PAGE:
- V8 (Node.js, ArangoDB)
- Rhino (Apache Sling, Alfresco, Eclipse e4, JSSP)
- SpiderMonkey (MongoDB, CouchDB, Aptana Jaxer)
- an open source server environment
- free and runs on various platforms (Windows, Linux, Unix, Mac OS X, etc.)
- not a framework
- not a package manager
At Codegenio we build most of our software applications with Node.js in the server-side. Based on the concept, re-usability at first, we always end up copying some piece of code we already did. Therefore, having a Node.js framework is crucial to gain speed of development and standardization among our products.
How to pick a Node.js Framework?
Go with the flow, it’s the only way to survive to so many emerging technologiesVictor Barzana, CEO @Codegenio
Picking the right Node.js Framework is quite complex, some of the things we keep in mind always is:
- Ease to use
- Maintainability and long term support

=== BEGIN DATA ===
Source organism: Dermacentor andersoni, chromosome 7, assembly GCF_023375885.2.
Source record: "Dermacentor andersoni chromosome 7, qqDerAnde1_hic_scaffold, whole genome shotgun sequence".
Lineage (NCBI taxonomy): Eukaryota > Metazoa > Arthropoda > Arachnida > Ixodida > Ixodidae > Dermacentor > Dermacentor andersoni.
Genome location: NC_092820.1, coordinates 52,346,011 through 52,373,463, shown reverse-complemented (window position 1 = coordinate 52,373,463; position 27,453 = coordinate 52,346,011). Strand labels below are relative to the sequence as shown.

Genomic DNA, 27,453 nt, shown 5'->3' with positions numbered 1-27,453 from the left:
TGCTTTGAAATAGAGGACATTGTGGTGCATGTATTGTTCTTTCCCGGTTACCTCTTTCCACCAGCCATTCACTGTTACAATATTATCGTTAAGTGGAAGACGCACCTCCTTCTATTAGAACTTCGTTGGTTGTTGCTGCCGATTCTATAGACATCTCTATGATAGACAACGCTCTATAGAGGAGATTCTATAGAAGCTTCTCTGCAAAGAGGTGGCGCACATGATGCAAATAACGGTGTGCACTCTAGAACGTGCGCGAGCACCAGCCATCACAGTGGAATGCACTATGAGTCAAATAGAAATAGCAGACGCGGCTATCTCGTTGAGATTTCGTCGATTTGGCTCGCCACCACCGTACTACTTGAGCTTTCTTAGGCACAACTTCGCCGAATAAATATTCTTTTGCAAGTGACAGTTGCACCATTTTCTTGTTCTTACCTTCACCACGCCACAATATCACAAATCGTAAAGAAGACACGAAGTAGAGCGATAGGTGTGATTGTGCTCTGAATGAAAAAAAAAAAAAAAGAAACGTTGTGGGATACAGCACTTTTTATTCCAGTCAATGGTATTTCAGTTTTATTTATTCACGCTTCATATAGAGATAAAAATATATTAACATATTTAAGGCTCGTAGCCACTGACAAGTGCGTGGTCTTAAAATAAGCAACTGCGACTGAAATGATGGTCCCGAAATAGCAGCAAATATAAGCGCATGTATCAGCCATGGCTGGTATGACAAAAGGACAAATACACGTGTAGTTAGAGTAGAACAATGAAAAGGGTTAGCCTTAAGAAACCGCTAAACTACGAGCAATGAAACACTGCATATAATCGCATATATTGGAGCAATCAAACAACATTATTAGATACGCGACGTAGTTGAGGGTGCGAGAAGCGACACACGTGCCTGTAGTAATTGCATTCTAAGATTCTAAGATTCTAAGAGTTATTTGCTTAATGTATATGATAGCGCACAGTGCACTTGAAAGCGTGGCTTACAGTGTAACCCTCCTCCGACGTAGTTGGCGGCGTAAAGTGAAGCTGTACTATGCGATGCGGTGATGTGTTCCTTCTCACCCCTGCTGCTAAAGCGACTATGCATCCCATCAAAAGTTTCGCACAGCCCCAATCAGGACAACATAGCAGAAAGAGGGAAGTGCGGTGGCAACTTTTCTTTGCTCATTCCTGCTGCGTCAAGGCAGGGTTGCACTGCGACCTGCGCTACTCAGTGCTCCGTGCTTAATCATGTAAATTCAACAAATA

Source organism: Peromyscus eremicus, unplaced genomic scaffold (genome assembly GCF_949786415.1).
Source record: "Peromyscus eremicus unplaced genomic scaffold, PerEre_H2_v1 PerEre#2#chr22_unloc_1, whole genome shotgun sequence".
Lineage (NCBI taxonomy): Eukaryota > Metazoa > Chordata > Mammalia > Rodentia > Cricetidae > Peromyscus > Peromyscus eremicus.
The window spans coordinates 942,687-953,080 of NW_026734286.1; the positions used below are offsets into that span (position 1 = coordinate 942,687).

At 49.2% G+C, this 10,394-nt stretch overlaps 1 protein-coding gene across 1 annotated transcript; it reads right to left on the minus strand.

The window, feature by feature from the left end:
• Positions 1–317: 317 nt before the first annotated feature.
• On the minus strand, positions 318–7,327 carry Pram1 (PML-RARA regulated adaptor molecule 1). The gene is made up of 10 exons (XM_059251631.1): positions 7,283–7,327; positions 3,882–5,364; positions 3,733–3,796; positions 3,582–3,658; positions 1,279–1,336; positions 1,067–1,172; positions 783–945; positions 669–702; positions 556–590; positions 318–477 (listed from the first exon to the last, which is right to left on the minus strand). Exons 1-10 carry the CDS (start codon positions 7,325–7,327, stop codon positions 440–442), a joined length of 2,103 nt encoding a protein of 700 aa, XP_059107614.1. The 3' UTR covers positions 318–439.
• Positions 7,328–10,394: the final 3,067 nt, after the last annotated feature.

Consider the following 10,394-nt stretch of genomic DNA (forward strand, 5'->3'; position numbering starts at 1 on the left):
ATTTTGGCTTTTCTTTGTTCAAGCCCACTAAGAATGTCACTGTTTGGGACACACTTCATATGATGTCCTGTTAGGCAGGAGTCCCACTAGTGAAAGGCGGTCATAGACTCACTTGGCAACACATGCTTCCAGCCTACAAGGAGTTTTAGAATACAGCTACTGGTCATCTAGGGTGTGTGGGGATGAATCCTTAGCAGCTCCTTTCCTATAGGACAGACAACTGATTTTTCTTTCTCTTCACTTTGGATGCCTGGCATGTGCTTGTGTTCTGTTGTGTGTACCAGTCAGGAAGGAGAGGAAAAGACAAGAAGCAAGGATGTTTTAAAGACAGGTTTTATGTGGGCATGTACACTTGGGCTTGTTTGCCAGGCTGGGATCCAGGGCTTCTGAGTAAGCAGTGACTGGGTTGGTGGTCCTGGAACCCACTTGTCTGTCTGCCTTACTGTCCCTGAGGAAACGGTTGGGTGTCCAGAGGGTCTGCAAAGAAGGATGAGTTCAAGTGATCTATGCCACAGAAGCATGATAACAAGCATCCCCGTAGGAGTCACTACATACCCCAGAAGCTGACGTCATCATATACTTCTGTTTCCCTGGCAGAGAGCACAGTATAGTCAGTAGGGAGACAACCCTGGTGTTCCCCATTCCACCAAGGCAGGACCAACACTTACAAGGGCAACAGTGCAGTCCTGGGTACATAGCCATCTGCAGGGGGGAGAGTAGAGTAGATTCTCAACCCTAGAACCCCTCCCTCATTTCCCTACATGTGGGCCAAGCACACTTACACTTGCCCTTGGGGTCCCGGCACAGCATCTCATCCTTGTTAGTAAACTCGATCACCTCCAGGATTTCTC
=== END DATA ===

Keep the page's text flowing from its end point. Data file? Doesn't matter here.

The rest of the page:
- License and costs
- Framework features
- Database ORMs
- Environment support
- TypeScript support
- Clear folder structure
- CLI support
- Community size
- Healthy and up to date documentation
- Real-time working environment
- Simple coding experience
- Seamless data streaming
- Same code pattern throughout development
Express is a fast, minimalist framework of Node.js. It provides a light coating of necessary web application features, without obscuring Node.js features. Furthermore, it’s easy to build powerful Web Services with the help of various HTTP utility methods & middleware available. In other words, if your app is very small, I would definitely consider using Express.